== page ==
Opening to vulnerability

Chris Rand

This practice is really about deeper and deeper love. That’s what my teacher Doug says. It’s true, I know, but there are so many walls up still. It’s quite difficult to plow straight into the heart. And it’s much easier to just keep it all nice and intellectual, even in the practice itself — to somehow divide mind from heart. But, that’s just not how things actually are. And it catches up with you.

Last week I had an interview of sorts. There was a lot invested in the one half-hour I was allotted, and due to train delays, etc., I was running late. I arrived with a ton of nervous energy and was over-heated, hurriedly pulling off layers as I sat down across from this stranger. There was a smile on my face that didn’t go away well into the conversation. It was a smile that, though perhaps genuine on one level, was belying what was actually happening inside. And the person with whom I met was an incredibly perceptive person. And he turned the lens inward, and forced me to look at that disconnect. He challenged me in so many ways, (and I was uncomfortable in so many ways!). The visceral reality of the pain in my cheeks — because I could not get them to relax, try as I might — and the rawness that emerged in the middle of my chest were together perhaps one of the most intense felt experiences I’ve ever had. I did not want to make myself vulnerable because if I did, the tears were going to fall.

You know quite well, deep within you, that there is only a single magic, a single power, a single salvation…and that is called loving. Well, then, love your suffering. Do not resist it, do not flee from it. It is your aversion that hurts, nothing else.–Herman Hesse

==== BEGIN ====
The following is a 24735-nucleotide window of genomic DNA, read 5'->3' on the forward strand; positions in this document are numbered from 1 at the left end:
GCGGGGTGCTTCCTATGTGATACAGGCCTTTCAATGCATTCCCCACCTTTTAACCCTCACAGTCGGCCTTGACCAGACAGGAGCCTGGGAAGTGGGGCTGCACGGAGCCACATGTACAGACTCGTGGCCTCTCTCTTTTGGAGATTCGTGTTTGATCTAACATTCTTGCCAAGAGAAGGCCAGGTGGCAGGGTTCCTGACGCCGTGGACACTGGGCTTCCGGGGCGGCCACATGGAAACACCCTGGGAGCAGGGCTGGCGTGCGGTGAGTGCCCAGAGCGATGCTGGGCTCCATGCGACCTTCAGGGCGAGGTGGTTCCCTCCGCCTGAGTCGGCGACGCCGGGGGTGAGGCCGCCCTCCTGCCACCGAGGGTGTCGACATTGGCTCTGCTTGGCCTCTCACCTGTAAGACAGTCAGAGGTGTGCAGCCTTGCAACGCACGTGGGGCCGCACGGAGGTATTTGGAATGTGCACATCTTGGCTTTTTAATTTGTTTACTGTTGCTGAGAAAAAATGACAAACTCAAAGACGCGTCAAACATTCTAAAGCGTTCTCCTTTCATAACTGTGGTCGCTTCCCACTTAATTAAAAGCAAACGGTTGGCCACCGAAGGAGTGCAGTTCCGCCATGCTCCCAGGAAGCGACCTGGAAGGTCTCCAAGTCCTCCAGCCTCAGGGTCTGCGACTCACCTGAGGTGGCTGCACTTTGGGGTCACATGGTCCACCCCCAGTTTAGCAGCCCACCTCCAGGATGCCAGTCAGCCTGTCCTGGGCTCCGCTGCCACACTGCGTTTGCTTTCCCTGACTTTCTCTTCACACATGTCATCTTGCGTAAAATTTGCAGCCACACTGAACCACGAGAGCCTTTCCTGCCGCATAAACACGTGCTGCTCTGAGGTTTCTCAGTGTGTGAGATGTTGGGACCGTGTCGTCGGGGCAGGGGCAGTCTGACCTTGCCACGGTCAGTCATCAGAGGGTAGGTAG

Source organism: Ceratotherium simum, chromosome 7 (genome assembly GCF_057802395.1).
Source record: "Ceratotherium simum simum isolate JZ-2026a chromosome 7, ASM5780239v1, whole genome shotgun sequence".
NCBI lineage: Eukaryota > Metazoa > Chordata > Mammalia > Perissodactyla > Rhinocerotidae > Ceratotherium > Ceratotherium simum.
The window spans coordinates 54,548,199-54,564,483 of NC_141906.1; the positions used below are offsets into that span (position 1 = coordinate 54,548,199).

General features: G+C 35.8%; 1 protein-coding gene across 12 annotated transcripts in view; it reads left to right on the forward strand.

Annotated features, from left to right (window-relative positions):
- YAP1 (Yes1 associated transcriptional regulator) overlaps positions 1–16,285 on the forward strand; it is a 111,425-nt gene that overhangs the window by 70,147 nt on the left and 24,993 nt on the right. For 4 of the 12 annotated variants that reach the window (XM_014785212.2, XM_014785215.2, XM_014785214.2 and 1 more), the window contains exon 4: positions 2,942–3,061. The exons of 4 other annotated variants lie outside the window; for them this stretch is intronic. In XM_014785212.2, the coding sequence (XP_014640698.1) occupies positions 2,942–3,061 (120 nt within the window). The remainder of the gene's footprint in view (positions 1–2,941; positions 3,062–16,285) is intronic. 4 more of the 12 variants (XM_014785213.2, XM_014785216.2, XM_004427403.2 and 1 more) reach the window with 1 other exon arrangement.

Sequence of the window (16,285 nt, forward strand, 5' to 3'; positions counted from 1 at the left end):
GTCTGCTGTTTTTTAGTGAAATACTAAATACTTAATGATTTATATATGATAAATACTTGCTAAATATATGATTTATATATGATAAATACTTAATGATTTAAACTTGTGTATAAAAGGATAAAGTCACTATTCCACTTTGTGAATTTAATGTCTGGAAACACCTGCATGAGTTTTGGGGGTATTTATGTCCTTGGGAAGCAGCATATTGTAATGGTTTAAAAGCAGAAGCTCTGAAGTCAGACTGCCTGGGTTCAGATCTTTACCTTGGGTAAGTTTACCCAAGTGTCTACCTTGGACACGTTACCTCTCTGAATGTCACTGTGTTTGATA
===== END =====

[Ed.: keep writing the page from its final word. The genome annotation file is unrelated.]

Here I was relating. Here someone was giving me the incredible, unconditionally loving, gift of reflection. And boy, did it hurt. There was so much contraction! Fear. “Don’t want to look, don’t want to feel, don’t want to know.” Here I am, dedicating my life to the work of self-inquiry and meditation, and someone holds a really clear mirror up to me and I realize there’s a virtual fortress around my heart.

It started with the question: “Can I be real with you? Can I challenge you?” And then, an observation about how I was relating. And it was not what I would want to hear. Specifically, he told me that I was alienating him. The words I was using were alienating. Here I am, wanting so badly to connect, to relate, to open my heart and all it’s doing is closing. All I could think was, “wow, do I really do that?” Am I just alienating people all the time? Am I putting up barriers so that I don’t have to be vulnerable? So that I don’t have to look at these soft spots? Have I alienated you, dear reader, friend?